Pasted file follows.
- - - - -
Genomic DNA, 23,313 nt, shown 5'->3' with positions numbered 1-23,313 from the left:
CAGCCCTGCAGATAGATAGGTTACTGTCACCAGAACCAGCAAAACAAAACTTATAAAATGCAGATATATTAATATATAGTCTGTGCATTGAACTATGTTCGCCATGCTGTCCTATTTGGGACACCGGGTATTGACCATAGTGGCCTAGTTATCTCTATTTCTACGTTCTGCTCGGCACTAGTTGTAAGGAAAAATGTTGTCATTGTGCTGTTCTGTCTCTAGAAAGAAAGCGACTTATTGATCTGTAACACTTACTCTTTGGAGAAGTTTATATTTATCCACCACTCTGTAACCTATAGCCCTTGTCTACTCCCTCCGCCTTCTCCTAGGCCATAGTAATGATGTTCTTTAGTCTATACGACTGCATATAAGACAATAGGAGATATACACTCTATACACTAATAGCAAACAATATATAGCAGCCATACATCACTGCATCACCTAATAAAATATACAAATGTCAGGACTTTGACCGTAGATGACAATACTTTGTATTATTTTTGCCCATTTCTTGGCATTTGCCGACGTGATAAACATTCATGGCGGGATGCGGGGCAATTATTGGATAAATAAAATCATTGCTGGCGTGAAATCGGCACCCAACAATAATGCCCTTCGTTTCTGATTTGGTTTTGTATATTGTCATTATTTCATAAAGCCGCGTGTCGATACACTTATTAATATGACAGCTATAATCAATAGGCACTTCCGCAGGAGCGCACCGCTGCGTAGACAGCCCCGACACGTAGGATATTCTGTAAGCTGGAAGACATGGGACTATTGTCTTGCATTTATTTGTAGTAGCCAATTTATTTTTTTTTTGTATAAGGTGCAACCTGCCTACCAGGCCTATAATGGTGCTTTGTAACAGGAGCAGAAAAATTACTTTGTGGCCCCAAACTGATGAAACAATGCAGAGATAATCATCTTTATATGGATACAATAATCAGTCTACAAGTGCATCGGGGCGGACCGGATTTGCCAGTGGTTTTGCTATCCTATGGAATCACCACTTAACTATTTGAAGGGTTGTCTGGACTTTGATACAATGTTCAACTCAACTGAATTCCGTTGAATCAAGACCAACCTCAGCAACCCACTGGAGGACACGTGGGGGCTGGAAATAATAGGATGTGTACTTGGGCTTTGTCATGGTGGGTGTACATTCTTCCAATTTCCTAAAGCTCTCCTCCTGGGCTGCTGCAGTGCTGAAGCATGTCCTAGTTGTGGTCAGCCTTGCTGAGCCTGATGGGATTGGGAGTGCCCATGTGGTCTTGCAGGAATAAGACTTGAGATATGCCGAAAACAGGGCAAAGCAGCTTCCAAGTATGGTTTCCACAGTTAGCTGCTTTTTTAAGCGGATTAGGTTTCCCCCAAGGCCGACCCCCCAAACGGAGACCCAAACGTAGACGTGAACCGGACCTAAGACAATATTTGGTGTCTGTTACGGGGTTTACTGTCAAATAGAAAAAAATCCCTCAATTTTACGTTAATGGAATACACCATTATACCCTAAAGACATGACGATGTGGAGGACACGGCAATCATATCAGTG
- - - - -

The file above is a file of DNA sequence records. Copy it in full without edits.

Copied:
Genomic DNA, 23,313 nt, shown 5'->3' with positions numbered 1-23,313 from the left:
CAGCCCTGCAGATAGATAGGTTACTGTCACCAGAACCAGCAAAACAAAACTTATAAAATGCAGATATATTAATATATAGTCTGTGCATTGAACTATGTTCGCCATGCTGTCCTATTTGGGACACCGGGTATTGACCATAGTGGCCTAGTTATCTCTATTTCTACGTTCTGCTCGGCACTAGTTGTAAGGAAAAATGTTGTCATTGTGCTGTTCTGTCTCTAGAAAGAAAGCGACTTATTGATCTGTAACACTTACTCTTTGGAGAAGTTTATATTTATCCACCACTCTGTAACCTATAGCCCTTGTCTACTCCCTCCGCCTTCTCCTAGGCCATAGTAATGATGTTCTTTAGTCTATACGACTGCATATAAGACAATAGGAGATATACACTCTATACACTAATAGCAAACAATATATAGCAGCCATACATCACTGCATCACCTAATAAAATATACAAATGTCAGGACTTTGACCGTAGATGACAATACTTTGTATTATTTTTGCCCATTTCTTGGCATTTGCCGACGTGATAAACATTCATGGCGGGATGCGGGGCAATTATTGGATAAATAAAATCATTGCTGGCGTGAAATCGGCACCCAACAATAATGCCCTTCGTTTCTGATTTGGTTTTGTATATTGTCATTATTTCATAAAGCCGCGTGTCGATACACTTATTAATATGACAGCTATAATCAATAGGCACTTCCGCAGGAGCGCACCGCTGCGTAGACAGCCCCGACACGTAGGATATTCTGTAAGCTGGAAGACATGGGACTATTGTCTTGCATTTATTTGTAGTAGCCAATTTATTTTTTTTTTGTATAAGGTGCAACCTGCCTACCAGGCCTATAATGGTGCTTTGTAACAGGAGCAGAAAAATTACTTTGTGGCCCCAAACTGATGAAACAATGCAGAGATAATCATCTTTATATGGATACAATAATCAGTCTACAAGTGCATCGGGGCGGACCGGATTTGCCAGTGGTTTTGCTATCCTATGGAATCACCACTTAACTATTTGAAGGGTTGTCTGGACTTTGATACAATGTTCAACTCAACTGAATTCCGTTGAATCAAGACCAACCTCAGCAACCCACTGGAGGACACGTGGGGGCTGGAAATAATAGGATGTGTACTTGGGCTTTGTCATGGTGGGTGTACATTCTTCCAATTTCCTAAAGCTCTCCTCCTGGGCTGCTGCAGTGCTGAAGCATGTCCTAGTTGTGGTCAGCCTTGCTGAGCCTGATGGGATTGGGAGTGCCCATGTGGTCTTGCAGGAATAAGACTTGAGATATGCCGAAAACAGGGCAAAGCAGCTTCCAAGTATGGTTTCCACAGTTAGCTGCTTTTTTAAGCGGATTAGGTTTCCCCCAAGGCCGACCCCCCAAACGGAGACCCAAACGTAGACGTGAACCGGACCTAAGACAATATTTGGTGTCTGTTACGGGGTTTACTGTCAAATAGAAAAAAATCCCTCAATTTTACGTTAATGGAATACACCATTATACCCTAAAGACATGACGATGTGGAGGACACGGCAATCATATCAGTG